After days of official silence, Roscosmos Head Vladimir Popovkin provided an update on efforts to save the Phobos-Grunt probe, which has been stranded in low Earth orbit since shortly after its launch last Wednesday. In the process, he managed to flunk Mathematics 101 when discussing the success rate of previous missions to Mars.
According to media reports, Popovkin told reporters that:
controllers have not been able to establish communications with the spacecraft
Roscosmos have until early December to send the probe on its way to Mars before that becomes impossible
Phobos-Grunt will continue to orbit the Earth through January
The supply of toxic fuel on board is only 7.5 tons, not 10 tons as has been widely reported
The spacecraft poses little threat to Earth because it will burn up upon re-entry, destroying the vehicle and the fuel in the process.
A Zenit-2SB rocket with Russia’s Phobos-Grunt spacecraft was moved to Launch Complex 45 on Sunday in preparation for a Wednesday launch to the Red Planet, Rososmos PAO reports.
Phobos-Grunt (“Soil”) is the first Russian mission to Mars in 15 years. At 13.2 metric tons, it is one of the largest and most ambitious planetary missions ever launched, with the primary goal of returning up to 200 grams (.44 lbs.) of soil from the Martian moon Phobos. The 3-year mission will also conduct in-situ measures on the surface of Phobos, study Mars and its environment, and launch a Chinese orbiter. The spacecraft contains instruments and experiments from France, Finland, Bulgaria, and The Planetary Society.
After arrival at the Martian moon, Phobos-Grunt will send a landing vehicle to the surface. The vehicle will collect soil samples using a piston-driven robotic arm similar to the systems used on Luna 20 and Luna 24 on the moon in the 1970’s. Materials will be placed in a cylindrical container on a rocket mounted on top of the landing vehicle.
The return vehicle will be vaulted away by springs before its engine ignites to avoid damaging any of instruments on the lander. If all goes well, the vehicle will return to Earth in August 2014. The lander will continue surface analysis for a year, including heating up soil samples to measure their properties.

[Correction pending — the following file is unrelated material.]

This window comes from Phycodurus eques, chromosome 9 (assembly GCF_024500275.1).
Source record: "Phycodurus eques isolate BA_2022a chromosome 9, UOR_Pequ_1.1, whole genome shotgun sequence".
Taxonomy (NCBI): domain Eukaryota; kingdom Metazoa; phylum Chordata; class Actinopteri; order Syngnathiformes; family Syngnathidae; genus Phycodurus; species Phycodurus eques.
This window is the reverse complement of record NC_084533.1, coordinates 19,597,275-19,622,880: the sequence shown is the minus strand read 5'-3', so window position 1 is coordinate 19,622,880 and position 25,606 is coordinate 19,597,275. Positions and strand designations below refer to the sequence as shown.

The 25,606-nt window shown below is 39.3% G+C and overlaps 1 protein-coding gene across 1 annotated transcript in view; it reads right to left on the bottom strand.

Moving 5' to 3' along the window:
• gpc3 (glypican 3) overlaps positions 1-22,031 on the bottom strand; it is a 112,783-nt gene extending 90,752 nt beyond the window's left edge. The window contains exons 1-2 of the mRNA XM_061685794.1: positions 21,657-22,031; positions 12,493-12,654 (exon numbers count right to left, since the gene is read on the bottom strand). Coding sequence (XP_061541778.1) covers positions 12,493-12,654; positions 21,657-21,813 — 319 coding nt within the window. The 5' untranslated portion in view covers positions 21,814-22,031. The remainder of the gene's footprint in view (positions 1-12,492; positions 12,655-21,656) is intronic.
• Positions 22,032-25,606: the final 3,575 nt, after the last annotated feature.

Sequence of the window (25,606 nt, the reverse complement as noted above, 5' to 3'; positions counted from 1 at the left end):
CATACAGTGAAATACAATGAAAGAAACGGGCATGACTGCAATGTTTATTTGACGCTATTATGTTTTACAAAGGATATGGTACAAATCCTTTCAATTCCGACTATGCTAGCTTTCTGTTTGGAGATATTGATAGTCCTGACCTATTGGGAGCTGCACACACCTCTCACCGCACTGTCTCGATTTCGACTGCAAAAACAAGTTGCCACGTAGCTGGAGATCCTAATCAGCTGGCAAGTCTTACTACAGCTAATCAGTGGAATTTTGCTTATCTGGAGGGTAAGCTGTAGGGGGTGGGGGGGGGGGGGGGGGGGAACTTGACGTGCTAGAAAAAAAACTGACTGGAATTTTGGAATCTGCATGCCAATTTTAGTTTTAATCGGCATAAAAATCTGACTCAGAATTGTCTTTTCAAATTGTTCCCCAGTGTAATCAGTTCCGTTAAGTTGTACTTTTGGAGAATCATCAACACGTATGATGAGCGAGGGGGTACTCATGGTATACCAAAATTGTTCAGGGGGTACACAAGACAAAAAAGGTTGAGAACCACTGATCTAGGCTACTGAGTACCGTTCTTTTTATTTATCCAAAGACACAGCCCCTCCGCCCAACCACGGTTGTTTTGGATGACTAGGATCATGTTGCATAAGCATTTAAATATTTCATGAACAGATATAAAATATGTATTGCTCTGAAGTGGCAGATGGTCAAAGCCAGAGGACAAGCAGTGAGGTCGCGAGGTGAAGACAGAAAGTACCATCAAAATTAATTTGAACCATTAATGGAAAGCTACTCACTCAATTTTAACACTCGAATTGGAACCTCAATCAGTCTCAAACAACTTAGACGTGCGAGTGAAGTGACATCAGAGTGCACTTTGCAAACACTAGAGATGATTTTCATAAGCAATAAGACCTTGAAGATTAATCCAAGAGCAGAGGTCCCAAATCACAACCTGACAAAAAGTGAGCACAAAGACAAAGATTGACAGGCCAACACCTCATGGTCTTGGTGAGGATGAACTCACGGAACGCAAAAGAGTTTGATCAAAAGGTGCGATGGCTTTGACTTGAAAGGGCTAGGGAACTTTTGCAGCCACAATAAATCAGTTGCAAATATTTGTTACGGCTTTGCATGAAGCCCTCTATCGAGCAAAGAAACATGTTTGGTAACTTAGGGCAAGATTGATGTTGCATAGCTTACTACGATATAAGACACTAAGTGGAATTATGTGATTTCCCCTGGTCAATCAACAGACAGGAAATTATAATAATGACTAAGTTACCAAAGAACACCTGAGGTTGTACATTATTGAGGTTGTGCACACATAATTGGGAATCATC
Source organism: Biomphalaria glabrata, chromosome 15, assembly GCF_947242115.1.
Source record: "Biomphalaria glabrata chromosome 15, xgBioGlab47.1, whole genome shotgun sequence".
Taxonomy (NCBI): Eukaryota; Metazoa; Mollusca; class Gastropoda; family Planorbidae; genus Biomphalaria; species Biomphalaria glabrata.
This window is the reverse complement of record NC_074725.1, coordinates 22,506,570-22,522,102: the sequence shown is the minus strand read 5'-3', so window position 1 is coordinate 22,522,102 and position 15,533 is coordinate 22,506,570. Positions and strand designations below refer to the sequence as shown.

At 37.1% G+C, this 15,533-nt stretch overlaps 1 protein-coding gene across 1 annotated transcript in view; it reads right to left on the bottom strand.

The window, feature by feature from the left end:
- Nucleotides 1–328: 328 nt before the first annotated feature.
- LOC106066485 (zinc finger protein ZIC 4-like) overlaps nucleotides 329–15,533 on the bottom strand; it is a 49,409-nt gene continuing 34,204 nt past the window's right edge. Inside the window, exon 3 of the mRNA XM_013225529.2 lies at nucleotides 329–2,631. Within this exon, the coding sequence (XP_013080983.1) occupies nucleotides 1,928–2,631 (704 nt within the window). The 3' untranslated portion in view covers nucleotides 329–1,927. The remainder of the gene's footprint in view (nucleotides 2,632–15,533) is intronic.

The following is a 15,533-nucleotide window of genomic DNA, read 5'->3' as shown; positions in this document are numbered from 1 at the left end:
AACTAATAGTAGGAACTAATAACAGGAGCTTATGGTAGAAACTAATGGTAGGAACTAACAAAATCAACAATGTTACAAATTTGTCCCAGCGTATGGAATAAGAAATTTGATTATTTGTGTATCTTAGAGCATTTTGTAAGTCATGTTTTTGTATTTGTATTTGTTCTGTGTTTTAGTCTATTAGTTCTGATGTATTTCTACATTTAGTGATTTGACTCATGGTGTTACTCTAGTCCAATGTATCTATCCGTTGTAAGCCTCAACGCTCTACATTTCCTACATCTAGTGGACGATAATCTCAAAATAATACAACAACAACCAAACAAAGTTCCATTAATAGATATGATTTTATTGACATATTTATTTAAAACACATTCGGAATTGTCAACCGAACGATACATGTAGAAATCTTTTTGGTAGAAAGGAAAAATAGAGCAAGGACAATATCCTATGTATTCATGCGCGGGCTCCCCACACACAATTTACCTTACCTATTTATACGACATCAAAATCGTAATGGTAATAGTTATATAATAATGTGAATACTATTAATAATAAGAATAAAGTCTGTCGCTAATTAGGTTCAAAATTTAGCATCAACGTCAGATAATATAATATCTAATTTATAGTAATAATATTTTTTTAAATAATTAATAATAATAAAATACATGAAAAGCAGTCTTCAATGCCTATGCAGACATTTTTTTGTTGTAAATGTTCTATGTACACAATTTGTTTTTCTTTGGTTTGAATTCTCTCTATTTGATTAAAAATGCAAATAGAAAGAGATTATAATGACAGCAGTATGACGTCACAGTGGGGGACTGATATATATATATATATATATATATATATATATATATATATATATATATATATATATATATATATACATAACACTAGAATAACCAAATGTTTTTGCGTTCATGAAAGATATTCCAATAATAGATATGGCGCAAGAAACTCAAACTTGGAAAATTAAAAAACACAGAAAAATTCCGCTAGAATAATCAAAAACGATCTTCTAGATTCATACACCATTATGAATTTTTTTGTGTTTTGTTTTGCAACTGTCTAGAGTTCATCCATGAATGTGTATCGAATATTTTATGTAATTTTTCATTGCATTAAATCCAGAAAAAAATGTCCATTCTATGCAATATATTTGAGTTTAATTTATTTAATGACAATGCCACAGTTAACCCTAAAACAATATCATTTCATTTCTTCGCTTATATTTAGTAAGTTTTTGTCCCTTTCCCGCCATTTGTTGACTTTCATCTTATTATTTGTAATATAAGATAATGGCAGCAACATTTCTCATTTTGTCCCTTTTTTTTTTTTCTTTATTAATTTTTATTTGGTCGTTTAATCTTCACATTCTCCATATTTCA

It’s an ambitious plan that will pay off enormously if it works. “Any one of these critical stages goes wrong, and the whole mission is compromised,” says Francis Rocard, who runs solar system exploration programs at CNES, which is supplying three Phobos surface instruments.
Last week, Roscosmos Head Vladimir Popovkin laid out his plan to shift the focus of Russia’s space program away from human spaceflight toward a more balanced effort that also emphasized Earth observation, communications and planetary exploration. The moves also included tightening state control over a key Russian rocket builder.
The most dramatic move is the cancellation of Russia’s large Rus-M rocket, which Energia was building to replace the venerable Soyuz booster. Rus-M was intended to carry the nation’s new six-person crew vehicle from the Vostochny spaceport. However, the effort was widely rumored to be running badly behind schedule and unlikely to meet deadlines of an initial test flight in 2015 and human flights in 2018.
Experts of Lavochkin R&D prepare Phobos-Grunt spacecraft for electrical tests in thermal vacuum chamber. Ground hardware and harness mating is almost finished. The spacecraft will be accommodated in the chamber in the nearest future. The tests are to confirm spacecraft systems’ proper functioning in the environment close to the real one.
The launch of the spacecraft which is to return soil of Martian moon Phobos to the Earth is slated for late 2011.
In addition to conducting in depth studies of Phobos and Mars, the spacecraft will carry a Chinese sub-satellite that will orbit the planet and instruments from a number of other nations, including France. (more…)
Speaking to media editors-in-chief today, Roscosmos Head Antaoly Perminov laid out plans for a very busy year in space that includes four dozen launches, Russia’s first interplanetary probe in 15 years, a greater role in the International Space Station, and the development of new rockets and infrastructure.